Furry friends help students smile

Therapy animals visit classes to improve wellness, bring joy

Senior+Carlyn+Schwingbeck%2C+Ed+Harrow+of+Pets+and+People%2C+and+special+education+teacher+Beth+Mintz+play+with+Tucker+the+therapy+dog.+Mintz+and+Scwingbeck+have+worked+with+the+Pets+and+People+organization+to+bring+therapy+dogs+into+Algonquin+to+provide+relief+for+students.
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Furry friends help students smile

Senior Carlyn Schwingbeck, Ed Harrow of Pets and People, and special education teacher Beth Mintz play with Tucker the therapy dog. Mintz and Scwingbeck have worked with the Pets and People organization to bring therapy dogs into Algonquin to provide relief for students.

Senior Carlyn Schwingbeck, Ed Harrow of Pets and People, and special education teacher Beth Mintz play with Tucker the therapy dog. Mintz and Scwingbeck have worked with the Pets and People organization to bring therapy dogs into Algonquin to provide relief for students.

Carter Brannon

Senior Carlyn Schwingbeck, Ed Harrow of Pets and People, and special education teacher Beth Mintz play with Tucker the therapy dog. Mintz and Scwingbeck have worked with the Pets and People organization to bring therapy dogs into Algonquin to provide relief for students.

Carter Brannon

Carter Brannon

Senior Carlyn Schwingbeck, Ed Harrow of Pets and People, and special education teacher Beth Mintz play with Tucker the therapy dog. Mintz and Scwingbeck have worked with the Pets and People organization to bring therapy dogs into Algonquin to provide relief for students.

Carter Brannon, Staff Writer

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Algonquin has been welcoming some furry guests, but these dogs are not here to find drugs. Instead, they’re to make students happy and bring something different to the often monotonous school day.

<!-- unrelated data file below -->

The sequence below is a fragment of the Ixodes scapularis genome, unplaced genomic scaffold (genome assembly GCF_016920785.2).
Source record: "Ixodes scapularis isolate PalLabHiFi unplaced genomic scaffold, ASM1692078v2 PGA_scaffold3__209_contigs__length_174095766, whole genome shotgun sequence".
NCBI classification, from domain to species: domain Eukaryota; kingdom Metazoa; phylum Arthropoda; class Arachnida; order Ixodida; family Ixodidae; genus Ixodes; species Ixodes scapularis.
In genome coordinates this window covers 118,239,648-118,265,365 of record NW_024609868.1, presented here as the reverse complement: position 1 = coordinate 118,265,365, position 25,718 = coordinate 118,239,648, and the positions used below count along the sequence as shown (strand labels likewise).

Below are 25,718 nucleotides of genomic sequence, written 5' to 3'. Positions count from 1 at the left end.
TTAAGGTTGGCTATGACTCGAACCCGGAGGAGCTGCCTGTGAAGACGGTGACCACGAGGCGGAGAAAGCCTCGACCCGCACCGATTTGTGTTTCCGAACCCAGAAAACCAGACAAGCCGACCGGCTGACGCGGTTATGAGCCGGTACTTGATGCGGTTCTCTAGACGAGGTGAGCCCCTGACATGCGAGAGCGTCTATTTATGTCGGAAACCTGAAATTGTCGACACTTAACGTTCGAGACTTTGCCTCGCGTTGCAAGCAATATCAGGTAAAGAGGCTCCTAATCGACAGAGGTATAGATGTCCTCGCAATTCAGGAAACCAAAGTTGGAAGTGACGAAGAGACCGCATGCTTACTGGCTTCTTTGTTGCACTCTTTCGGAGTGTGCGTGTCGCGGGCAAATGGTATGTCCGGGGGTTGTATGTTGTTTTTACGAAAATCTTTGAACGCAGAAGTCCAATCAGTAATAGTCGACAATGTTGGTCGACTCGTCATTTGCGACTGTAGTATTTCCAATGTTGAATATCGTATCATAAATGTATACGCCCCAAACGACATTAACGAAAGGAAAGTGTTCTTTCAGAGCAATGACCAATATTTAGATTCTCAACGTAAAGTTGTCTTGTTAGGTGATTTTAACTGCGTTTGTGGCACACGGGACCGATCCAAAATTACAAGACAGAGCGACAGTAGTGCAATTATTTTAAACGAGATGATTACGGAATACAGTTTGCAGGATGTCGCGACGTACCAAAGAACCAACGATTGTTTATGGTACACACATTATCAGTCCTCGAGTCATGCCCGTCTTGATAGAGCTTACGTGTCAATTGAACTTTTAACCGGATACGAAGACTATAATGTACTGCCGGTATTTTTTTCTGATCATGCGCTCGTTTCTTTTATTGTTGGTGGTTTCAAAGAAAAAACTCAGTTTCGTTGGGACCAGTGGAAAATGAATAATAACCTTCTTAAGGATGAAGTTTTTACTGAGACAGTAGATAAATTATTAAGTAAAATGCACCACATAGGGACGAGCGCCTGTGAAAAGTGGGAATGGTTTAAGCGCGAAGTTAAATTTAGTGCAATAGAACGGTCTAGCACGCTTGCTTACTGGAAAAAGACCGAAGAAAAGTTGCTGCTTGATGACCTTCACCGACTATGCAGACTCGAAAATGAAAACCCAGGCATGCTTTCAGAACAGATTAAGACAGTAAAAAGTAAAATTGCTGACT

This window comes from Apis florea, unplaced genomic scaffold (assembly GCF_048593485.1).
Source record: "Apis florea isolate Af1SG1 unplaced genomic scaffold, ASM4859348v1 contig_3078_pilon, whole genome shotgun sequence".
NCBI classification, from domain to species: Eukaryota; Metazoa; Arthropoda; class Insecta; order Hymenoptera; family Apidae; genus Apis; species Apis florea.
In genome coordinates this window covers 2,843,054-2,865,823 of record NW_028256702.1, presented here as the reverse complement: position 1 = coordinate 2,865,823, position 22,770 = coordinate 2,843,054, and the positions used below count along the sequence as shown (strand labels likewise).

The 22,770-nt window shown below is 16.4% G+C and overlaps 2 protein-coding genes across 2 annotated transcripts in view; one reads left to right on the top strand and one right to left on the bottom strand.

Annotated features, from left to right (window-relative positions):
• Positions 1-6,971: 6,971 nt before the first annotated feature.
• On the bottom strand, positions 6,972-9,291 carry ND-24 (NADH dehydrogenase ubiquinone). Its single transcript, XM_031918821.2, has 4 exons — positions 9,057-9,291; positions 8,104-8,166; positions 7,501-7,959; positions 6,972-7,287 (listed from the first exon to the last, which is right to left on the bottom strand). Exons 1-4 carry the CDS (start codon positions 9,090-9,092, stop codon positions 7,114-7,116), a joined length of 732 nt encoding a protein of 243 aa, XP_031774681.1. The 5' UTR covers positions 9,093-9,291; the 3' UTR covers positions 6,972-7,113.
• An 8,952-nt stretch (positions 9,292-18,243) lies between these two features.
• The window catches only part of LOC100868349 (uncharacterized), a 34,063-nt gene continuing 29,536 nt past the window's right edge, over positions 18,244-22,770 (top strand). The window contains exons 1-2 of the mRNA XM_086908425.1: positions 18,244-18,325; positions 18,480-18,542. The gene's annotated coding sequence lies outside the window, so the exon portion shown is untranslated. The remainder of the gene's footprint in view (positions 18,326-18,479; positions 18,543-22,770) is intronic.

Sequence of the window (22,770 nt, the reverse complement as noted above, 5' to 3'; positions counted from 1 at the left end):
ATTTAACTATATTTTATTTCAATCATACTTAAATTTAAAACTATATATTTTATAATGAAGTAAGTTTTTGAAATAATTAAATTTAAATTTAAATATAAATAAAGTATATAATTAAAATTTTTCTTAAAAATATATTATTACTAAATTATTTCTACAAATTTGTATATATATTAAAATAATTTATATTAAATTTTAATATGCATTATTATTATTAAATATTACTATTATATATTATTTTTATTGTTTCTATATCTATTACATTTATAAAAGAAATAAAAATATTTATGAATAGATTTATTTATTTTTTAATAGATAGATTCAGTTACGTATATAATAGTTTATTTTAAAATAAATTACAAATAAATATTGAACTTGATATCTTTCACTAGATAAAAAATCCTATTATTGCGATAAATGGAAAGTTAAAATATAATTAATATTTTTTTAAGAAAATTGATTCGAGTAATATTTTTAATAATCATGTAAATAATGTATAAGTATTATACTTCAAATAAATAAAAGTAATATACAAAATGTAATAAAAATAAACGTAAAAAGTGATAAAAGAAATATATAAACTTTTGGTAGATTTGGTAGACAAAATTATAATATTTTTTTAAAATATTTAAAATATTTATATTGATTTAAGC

Senior Carlyn Schwingbeck and adjustment counselor Beth Mintz have been working with Pets and People, an organization that certifies therapy animals and has provided therapy animal visits to Algonquin since last year.

“I kind of didn’t have motivation to go to school for a while, and Ms. Mintz was trying to help encourage me to come to school,” Schwingbeck said. “One of the things I said was a reason why I would stay home is that I could stay with my dog, and so then we worked to try to get a dog to come into school.”

Schwingbeck finds that students are typically excited by the therapy animals.

“[The students] are usually like ‘Oh my goodness, is that a dog?’ and then they come up and they ask if they can pet it, and then they pet it, and they’re like ‘Oh my goodness, I’m so glad it’s here,’” Schwingbeck said.

The dogs and a cat have come in to multiple classes on different days.  Visits have included dogs and cats in math, wellness and psychology classes, as well as in the alternative lunch room and STEP periods.  

Sometimes therapy animals can have an educational connection courses related to mental health and well-being, but at other times it’s just fun, according to Schwingbeck.

“I have [had them come in to] my Psychology class, and I had a wellness class that [they came to] last semester,” Schwingbeck said. “[The animals] kind of relate to that, but I’m also trying to plan to have it in my math class, which it doesn’t really have a direct connection [to], but people seem to like dogs.”